HBCU Medical Schools Team Up to Increase Organ Donorship Rates Among African Americans

The Consortium of HBCU Medical Schools has announced a new initiative to increase the number of African Americans who register to be organ donors. The initiative will also seek to find ways to eliminate racial disparities among recipients of donated organs.

Members of the consortium will enlist professionals in health care fields at HBCUs to visit schools and community centers in their areas to emphasize the importance of organ donorship. They will also provide information on organ transplants to people who may need one.

“At the heart of all this is the profound disparity in transplants that are given and performed on African Americans versus whites in our country, and it’s a long-standing problem and issue,” said James E.K. Hildreth, president and CEO of Meharry Medical College in Nashville, in an interview with The Associated Press. “And some of this messaging has to come from trusted organizations, which is another one of the reasons that we believe that the four Black medical schools have a very important role to play that quite honestly could not be filled by any other organizations in the country.”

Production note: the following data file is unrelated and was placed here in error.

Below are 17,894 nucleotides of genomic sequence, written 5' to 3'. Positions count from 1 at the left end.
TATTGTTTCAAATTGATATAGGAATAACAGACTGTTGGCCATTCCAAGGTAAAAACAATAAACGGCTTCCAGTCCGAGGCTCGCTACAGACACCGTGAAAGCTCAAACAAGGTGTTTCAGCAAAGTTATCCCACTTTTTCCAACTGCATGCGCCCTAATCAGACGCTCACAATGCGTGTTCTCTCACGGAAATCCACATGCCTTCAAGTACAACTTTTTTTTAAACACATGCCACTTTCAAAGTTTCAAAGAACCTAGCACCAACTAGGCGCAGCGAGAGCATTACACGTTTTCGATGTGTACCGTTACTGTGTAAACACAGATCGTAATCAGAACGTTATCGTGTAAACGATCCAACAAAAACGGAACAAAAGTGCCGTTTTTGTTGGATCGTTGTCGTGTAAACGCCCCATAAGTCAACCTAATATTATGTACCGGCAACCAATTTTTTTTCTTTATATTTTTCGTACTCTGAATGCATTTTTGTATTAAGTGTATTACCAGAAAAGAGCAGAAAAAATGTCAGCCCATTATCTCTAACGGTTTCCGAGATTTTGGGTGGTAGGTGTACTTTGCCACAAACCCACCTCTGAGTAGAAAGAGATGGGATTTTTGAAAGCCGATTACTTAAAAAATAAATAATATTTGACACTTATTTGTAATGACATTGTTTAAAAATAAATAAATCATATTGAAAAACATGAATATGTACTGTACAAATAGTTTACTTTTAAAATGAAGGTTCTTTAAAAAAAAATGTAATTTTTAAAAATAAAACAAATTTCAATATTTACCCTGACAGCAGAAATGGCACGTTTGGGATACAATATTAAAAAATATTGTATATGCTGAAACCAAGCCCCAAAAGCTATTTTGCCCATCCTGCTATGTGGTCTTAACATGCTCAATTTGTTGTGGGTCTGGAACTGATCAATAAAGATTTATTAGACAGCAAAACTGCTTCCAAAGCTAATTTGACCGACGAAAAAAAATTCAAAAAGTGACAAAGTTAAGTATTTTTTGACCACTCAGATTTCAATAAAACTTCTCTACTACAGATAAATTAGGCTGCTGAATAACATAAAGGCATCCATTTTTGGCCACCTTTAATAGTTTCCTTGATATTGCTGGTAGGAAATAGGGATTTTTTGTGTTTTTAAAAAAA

The other members of the consortium are Howard University College of Medicine in Washington, D.C., Morehouse School of Medicine in Atlanta, and the Charles R. Drew University of Medicine and Sciences in Los Angeles.


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